Standing on the steps of the US Capitol on September 27, 1994, more than three hundred Republican candidates for the House of Representatives voiced their support for a “Contract with America.” The remarkable victory by Republicans in last November’s elections converted the Contract into a blueprint for legislative action. Although the broad contours of the Contract are generally known, little is understood about the bills now being enacted. What do they contain? How do they compare with the original plan?
The Contract indicts the national government as “too big, too intrusive, and too easy with the public’s money.” The three principles said to underlie the Contract’s many parts are accountability, responsibility, and opportunity. The signers of the Contract pledged to make elected officials more accountable to the public, to bring about a new, and in their view better, balance between government and personal responsibility, and to increase private opportunities by reducing taxes and curbing regulations.
Some of those goals were achieved in the opening weeks of the 104th Congress. The House eliminated several committees, cut committee staff by a third, and prohibited proxy voting in committee. The Senate also acted to reduce the size of committee budgets. By the end of the first hundred days, most of the Contract had passed the House, and two bills were signed into law. A Congressional Accountability Act requires Congress to comply with federal standards, and another statute restricts the ability of the federal government to impose expensive mandates on the states and the private sector.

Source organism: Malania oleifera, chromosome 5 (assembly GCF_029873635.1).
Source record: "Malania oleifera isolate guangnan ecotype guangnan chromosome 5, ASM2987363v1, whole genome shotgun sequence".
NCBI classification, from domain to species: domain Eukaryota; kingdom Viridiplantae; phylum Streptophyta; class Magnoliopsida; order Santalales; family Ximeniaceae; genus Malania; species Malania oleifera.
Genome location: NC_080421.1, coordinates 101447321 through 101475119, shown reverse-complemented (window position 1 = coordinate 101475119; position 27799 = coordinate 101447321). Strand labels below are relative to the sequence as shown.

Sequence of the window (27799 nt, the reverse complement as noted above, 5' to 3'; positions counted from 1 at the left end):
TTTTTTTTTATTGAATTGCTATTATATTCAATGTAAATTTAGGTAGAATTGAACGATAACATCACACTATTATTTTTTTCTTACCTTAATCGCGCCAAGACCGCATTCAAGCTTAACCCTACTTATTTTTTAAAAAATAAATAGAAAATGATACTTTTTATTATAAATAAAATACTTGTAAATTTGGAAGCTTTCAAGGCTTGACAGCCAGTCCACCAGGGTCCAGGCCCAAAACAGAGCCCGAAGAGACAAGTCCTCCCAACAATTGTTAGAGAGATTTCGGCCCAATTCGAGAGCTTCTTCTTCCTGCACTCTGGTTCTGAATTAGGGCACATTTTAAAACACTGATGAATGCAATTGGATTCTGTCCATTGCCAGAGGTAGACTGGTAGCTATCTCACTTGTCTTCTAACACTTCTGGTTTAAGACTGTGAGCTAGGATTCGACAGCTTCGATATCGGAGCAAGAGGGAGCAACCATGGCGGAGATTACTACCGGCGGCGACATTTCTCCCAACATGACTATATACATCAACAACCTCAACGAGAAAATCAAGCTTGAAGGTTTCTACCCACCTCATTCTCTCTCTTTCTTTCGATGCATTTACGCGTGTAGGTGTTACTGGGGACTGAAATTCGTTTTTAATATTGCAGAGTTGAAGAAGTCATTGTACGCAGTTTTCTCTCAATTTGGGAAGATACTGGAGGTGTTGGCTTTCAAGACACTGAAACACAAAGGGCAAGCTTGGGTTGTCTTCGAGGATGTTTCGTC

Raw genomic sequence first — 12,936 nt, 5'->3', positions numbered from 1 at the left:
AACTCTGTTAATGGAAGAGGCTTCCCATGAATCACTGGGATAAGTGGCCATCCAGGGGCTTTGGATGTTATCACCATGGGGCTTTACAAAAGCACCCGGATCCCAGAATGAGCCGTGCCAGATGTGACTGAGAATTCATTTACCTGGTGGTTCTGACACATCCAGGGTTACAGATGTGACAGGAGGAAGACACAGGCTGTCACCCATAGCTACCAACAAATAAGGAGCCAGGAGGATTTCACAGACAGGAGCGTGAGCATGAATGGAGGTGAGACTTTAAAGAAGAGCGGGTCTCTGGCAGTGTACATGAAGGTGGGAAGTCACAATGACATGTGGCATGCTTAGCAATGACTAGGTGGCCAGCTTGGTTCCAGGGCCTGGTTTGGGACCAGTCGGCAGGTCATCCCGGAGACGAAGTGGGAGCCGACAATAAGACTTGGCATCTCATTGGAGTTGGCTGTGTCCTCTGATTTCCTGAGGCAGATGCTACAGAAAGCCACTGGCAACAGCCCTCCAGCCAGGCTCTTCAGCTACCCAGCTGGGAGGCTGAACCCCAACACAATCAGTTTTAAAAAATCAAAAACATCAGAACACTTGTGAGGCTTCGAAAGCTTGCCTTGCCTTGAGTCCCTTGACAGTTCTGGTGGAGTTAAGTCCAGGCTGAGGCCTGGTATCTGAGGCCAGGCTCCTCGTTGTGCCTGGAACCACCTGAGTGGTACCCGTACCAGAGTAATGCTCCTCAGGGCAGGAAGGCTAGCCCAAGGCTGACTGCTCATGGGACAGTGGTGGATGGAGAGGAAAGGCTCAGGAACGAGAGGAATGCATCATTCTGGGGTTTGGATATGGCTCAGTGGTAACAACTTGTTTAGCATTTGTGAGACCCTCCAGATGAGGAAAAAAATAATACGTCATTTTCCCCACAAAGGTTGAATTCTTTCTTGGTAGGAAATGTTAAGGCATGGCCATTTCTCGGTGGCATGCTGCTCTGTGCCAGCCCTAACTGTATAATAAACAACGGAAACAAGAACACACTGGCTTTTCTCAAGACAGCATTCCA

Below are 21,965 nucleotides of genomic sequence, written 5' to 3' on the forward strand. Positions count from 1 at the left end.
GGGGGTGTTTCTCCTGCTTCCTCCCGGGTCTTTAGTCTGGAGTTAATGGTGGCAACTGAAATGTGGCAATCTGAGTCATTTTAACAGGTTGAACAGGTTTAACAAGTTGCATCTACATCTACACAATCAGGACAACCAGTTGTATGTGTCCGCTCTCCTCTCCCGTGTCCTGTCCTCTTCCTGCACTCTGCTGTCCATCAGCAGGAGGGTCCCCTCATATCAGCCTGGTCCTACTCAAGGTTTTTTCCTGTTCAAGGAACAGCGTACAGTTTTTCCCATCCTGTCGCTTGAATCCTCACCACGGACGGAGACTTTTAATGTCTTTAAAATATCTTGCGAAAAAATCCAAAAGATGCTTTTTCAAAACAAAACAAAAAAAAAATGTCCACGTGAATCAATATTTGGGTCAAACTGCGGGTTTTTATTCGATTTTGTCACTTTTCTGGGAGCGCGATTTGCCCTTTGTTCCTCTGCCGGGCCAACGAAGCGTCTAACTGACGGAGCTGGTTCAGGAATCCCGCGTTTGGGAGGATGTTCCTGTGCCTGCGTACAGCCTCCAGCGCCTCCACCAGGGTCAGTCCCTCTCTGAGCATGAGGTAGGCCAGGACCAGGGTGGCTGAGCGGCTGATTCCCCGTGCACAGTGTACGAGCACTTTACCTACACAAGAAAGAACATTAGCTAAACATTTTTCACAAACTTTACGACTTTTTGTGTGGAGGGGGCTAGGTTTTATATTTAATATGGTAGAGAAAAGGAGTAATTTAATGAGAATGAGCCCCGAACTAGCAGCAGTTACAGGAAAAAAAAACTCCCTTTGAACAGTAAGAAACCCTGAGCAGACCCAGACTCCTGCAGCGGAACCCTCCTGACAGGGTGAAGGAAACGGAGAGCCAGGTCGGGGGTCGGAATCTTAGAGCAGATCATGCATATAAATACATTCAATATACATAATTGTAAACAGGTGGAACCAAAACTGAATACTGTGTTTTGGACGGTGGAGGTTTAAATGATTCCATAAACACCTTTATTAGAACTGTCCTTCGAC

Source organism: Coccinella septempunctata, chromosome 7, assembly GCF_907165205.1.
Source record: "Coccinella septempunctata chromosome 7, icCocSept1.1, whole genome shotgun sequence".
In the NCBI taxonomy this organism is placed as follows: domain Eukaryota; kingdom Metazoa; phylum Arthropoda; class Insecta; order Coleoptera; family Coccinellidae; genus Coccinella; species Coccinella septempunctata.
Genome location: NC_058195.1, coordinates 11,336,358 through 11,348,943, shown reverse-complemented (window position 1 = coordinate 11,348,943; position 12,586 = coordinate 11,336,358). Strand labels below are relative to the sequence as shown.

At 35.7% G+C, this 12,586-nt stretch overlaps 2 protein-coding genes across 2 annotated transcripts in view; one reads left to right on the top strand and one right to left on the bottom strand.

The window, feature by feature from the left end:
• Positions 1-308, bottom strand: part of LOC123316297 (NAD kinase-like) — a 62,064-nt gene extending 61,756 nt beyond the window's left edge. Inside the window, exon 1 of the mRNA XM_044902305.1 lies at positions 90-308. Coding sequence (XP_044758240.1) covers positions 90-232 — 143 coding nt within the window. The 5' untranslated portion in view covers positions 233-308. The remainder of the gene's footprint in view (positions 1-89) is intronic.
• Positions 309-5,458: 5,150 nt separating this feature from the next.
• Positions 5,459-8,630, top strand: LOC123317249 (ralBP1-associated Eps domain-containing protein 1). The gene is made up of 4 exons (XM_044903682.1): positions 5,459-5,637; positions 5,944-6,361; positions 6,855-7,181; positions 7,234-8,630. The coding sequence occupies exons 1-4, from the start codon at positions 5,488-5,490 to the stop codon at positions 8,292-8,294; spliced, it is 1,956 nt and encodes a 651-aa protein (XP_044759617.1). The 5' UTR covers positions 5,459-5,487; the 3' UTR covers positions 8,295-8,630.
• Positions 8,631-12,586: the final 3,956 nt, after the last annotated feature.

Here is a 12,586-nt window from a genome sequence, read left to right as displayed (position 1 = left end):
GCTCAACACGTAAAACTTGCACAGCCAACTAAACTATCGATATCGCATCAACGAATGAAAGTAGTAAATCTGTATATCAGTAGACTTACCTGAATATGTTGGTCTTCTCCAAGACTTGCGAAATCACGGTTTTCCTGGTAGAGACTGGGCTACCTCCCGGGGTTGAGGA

Despite the extensive press coverage lavished on the Contract, deep misconceptions about it prevail. Republican rhetoric, misleading White House statements, technical complexities, the breakneck legislative pace, and superficial reporting all contribute to widespread public confusion. I deal here only with seven cases of such confusion: the Congressional Accountability Act, unfunded mandates, the National Security Act, item-veto authority, the balanced budget amendment, the private property bill, and term limits. Other proposals in Contract With America, the recently published text of the contract,
Regarding congressional accountability, the Contract states: “All laws that apply to the rest of the country [should] also apply equally to the Congress.” A number of laws, including equal employment opportunity and labor legislation, did not cover Congress. When President Bill Clinton signed the Congressional Accountability Act on January 22, he said it is “about time that Congress lived by the same laws it places on the private sector.”
This is not the first time, however, that Congress has acted on this question. The bill Clinton signed is only the latest in a series of steps taken by Congress over the years to comply with federal standards. The Civil Rights Act of 1991 subjected Congress to a number of civil rights provisions and established an Office of Senate Fair Employment Practices to provide for their enforcement. Senate employees are protected from discrimination based on …